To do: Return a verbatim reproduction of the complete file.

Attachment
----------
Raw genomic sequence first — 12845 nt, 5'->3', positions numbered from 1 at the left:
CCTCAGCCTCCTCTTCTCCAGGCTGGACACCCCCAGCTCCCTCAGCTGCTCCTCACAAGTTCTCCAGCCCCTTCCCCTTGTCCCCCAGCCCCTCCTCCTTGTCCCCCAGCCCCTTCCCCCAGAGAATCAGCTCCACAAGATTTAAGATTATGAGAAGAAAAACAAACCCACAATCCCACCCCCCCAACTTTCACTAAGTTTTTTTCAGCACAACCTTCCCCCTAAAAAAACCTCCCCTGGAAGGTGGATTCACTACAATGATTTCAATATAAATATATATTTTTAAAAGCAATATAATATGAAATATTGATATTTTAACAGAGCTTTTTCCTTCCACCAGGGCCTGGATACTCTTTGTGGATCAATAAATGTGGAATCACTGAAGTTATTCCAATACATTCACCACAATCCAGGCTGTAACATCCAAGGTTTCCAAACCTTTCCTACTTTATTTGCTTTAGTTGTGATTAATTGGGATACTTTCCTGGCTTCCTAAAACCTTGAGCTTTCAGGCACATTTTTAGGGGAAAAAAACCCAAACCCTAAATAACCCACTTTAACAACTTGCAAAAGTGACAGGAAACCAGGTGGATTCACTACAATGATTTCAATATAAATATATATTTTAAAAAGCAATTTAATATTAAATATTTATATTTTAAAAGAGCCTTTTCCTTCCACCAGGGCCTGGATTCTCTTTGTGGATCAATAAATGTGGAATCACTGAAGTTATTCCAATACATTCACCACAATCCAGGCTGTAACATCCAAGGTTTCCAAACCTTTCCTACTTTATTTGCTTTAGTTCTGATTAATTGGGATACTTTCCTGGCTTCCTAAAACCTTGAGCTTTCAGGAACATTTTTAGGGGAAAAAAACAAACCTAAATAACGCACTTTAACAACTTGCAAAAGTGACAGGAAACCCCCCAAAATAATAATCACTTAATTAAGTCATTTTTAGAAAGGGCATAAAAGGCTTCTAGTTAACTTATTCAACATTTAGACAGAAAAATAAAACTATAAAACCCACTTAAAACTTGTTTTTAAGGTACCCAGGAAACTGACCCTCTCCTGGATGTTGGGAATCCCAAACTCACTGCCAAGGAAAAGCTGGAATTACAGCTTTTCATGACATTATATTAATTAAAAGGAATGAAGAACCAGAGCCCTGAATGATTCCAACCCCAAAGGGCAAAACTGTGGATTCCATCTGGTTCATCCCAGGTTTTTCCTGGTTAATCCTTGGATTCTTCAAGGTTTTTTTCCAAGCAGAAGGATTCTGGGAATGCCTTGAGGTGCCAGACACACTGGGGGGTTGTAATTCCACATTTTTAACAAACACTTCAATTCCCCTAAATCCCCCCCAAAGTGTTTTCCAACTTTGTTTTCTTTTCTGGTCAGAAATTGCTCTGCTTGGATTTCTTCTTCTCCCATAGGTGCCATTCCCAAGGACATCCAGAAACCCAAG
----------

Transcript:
Raw genomic sequence first — 12845 nt, 5'->3', positions numbered from 1 at the left:
CCTCAGCCTCCTCTTCTCCAGGCTGGACACCCCCAGCTCCCTCAGCTGCTCCTCACAAGTTCTCCAGCCCCTTCCCCTTGTCCCCCAGCCCCTCCTCCTTGTCCCCCAGCCCCTTCCCCCAGAGAATCAGCTCCACAAGATTTAAGATTATGAGAAGAAAAACAAACCCACAATCCCACCCCCCCAACTTTCACTAAGTTTTTTTCAGCACAACCTTCCCCCTAAAAAAACCTCCCCTGGAAGGTGGATTCACTACAATGATTTCAATATAAATATATATTTTTAAAAGCAATATAATATGAAATATTGATATTTTAACAGAGCTTTTTCCTTCCACCAGGGCCTGGATACTCTTTGTGGATCAATAAATGTGGAATCACTGAAGTTATTCCAATACATTCACCACAATCCAGGCTGTAACATCCAAGGTTTCCAAACCTTTCCTACTTTATTTGCTTTAGTTGTGATTAATTGGGATACTTTCCTGGCTTCCTAAAACCTTGAGCTTTCAGGCACATTTTTAGGGGAAAAAAACCCAAACCCTAAATAACCCACTTTAACAACTTGCAAAAGTGACAGGAAACCAGGTGGATTCACTACAATGATTTCAATATAAATATATATTTTAAAAAGCAATTTAATATTAAATATTTATATTTTAAAAGAGCCTTTTCCTTCCACCAGGGCCTGGATTCTCTTTGTGGATCAATAAATGTGGAATCACTGAAGTTATTCCAATACATTCACCACAATCCAGGCTGTAACATCCAAGGTTTCCAAACCTTTCCTACTTTATTTGCTTTAGTTCTGATTAATTGGGATACTTTCCTGGCTTCCTAAAACCTTGAGCTTTCAGGAACATTTTTAGGGGAAAAAAACAAACCTAAATAACGCACTTTAACAACTTGCAAAAGTGACAGGAAACCCCCCAAAATAATAATCACTTAATTAAGTCATTTTTAGAAAGGGCATAAAAGGCTTCTAGTTAACTTATTCAACATTTAGACAGAAAAATAAAACTATAAAACCCACTTAAAACTTGTTTTTAAGGTACCCAGGAAACTGACCCTCTCCTGGATGTTGGGAATCCCAAACTCACTGCCAAGGAAAAGCTGGAATTACAGCTTTTCATGACATTATATTAATTAAAAGGAATGAAGAACCAGAGCCCTGAATGATTCCAACCCCAAAGGGCAAAACTGTGGATTCCATCTGGTTCATCCCAGGTTTTTCCTGGTTAATCCTTGGATTCTTCAAGGTTTTTTTCCAAGCAGAAGGATTCTGGGAATGCCTTGAGGTGCCAGACACACTGGGGGGTTGTAATTCCACATTTTTAACAAACACTTCAATTCCCCTAAATCCCCCCCAAAGTGTTTTCCAACTTTGTTTTCTTTTCTGGTCAGAAATTGCTCTGCTTGGATTTCTTCTTCTCCCATAGGTGCCATTCCCAAGGACATCCAGAAACCCAAG